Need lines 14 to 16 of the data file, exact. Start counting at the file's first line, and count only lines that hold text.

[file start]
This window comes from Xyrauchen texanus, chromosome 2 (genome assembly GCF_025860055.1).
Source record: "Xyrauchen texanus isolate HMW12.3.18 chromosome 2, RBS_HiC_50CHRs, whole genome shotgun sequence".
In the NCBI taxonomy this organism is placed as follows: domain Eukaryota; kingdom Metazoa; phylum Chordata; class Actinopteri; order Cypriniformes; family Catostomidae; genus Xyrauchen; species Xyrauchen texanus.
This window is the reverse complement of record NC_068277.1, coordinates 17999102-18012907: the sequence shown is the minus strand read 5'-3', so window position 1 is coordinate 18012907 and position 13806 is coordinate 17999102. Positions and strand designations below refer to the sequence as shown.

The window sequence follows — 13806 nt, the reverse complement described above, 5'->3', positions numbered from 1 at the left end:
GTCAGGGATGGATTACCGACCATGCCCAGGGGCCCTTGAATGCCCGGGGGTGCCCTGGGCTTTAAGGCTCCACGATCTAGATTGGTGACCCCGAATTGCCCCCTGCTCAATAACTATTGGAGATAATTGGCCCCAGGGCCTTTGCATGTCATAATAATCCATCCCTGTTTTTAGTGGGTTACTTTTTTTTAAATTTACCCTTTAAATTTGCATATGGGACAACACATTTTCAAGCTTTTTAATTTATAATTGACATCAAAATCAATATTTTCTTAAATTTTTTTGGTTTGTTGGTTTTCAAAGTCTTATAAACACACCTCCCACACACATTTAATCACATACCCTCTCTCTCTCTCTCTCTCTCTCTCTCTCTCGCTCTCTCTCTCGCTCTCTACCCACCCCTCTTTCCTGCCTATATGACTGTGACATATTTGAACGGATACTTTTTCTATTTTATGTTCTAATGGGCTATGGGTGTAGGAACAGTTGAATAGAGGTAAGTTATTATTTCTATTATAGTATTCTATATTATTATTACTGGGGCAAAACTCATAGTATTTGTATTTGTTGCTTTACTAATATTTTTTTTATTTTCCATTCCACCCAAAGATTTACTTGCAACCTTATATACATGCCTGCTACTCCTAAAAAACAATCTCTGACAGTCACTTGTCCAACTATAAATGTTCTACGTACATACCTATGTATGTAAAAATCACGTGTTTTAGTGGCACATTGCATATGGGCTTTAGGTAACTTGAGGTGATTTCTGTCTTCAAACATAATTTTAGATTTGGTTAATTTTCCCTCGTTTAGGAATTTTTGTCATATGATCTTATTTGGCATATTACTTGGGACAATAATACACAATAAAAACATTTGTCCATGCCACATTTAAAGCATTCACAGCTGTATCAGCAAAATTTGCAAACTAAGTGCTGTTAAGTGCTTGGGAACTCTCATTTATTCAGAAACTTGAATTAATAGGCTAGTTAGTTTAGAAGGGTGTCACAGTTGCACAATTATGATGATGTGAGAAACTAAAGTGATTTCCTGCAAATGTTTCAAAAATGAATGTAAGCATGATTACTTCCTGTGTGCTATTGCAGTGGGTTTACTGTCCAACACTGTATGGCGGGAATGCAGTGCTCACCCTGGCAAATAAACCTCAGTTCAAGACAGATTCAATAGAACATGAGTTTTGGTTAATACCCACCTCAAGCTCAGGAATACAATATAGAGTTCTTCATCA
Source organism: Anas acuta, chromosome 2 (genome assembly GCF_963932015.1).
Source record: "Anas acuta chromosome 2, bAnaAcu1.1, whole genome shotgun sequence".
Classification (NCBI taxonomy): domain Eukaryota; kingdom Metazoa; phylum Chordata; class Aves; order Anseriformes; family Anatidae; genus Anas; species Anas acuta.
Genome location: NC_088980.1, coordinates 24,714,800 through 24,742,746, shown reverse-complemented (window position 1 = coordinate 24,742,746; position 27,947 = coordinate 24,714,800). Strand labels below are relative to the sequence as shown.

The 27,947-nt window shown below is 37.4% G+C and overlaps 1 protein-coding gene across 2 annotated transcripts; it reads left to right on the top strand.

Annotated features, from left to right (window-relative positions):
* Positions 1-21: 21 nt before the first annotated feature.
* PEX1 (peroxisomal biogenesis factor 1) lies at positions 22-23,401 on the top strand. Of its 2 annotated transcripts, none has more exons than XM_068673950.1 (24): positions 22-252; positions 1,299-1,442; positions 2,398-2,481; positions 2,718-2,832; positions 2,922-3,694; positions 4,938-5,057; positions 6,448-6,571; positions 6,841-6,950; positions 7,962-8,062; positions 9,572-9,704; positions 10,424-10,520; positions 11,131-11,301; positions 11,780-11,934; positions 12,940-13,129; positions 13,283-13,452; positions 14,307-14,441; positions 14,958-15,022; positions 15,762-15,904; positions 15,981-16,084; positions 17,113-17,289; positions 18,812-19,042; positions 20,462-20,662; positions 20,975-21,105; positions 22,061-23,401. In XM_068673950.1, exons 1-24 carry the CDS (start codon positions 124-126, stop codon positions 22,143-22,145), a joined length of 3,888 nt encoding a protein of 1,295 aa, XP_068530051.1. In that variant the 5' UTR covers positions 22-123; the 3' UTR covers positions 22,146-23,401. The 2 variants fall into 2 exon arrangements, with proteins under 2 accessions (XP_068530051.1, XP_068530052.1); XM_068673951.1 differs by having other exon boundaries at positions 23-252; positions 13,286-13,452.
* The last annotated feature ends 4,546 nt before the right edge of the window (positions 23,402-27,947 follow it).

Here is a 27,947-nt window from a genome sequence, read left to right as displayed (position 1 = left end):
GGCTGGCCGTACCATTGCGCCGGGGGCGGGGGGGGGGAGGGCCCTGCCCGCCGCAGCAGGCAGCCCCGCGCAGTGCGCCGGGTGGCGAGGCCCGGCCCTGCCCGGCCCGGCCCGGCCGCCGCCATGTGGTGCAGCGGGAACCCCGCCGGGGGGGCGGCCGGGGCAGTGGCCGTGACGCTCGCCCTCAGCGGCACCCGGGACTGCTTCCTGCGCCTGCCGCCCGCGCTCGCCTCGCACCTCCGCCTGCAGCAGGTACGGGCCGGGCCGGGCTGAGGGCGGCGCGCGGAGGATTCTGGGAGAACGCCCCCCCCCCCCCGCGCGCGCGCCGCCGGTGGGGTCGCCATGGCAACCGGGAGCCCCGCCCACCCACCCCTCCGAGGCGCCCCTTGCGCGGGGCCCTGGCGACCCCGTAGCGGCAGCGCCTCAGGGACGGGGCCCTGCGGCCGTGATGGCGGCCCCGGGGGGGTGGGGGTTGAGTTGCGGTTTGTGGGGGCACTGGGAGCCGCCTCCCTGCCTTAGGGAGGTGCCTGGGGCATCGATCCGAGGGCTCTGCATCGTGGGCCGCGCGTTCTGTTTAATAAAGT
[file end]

* PEX1 (peroxisomal biogenesis factor 1) lies at positions 22-23,401 on the top strand. Of its 2 annotated transcripts, none has more exons than XM_068673950.1 (24): positions 22-252; positions 1,299-1,442; positions 2,398-2,481; positions 2,718-2,832; positions 2,922-3,694; positions 4,938-5,057; positions 6,448-6,571; positions 6,841-6,950; positions 7,962-8,062; positions 9,572-9,704; positions 10,424-10,520; positions 11,131-11,301; positions 11,780-11,934; positions 12,940-13,129; positions 13,283-13,452; positions 14,307-14,441; positions 14,958-15,022; positions 15,762-15,904; positions 15,981-16,084; positions 17,113-17,289; positions 18,812-19,042; positions 20,462-20,662; positions 20,975-21,105; positions 22,061-23,401. In XM_068673950.1, exons 1-24 carry the CDS (start codon positions 124-126, stop codon positions 22,143-22,145), a joined length of 3,888 nt encoding a protein of 1,295 aa, XP_068530051.1. In that variant the 5' UTR covers positions 22-123; the 3' UTR covers positions 22,146-23,401. The 2 variants fall into 2 exon arrangements, with proteins under 2 accessions (XP_068530051.1, XP_068530052.1); XM_068673951.1 differs by having other exon boundaries at positions 23-252; positions 13,286-13,452.
* The last annotated feature ends 4,546 nt before the right edge of the window (positions 23,402-27,947 follow it).

Here is a 27,947-nt window from a genome sequence, read left to right as displayed (position 1 = left end):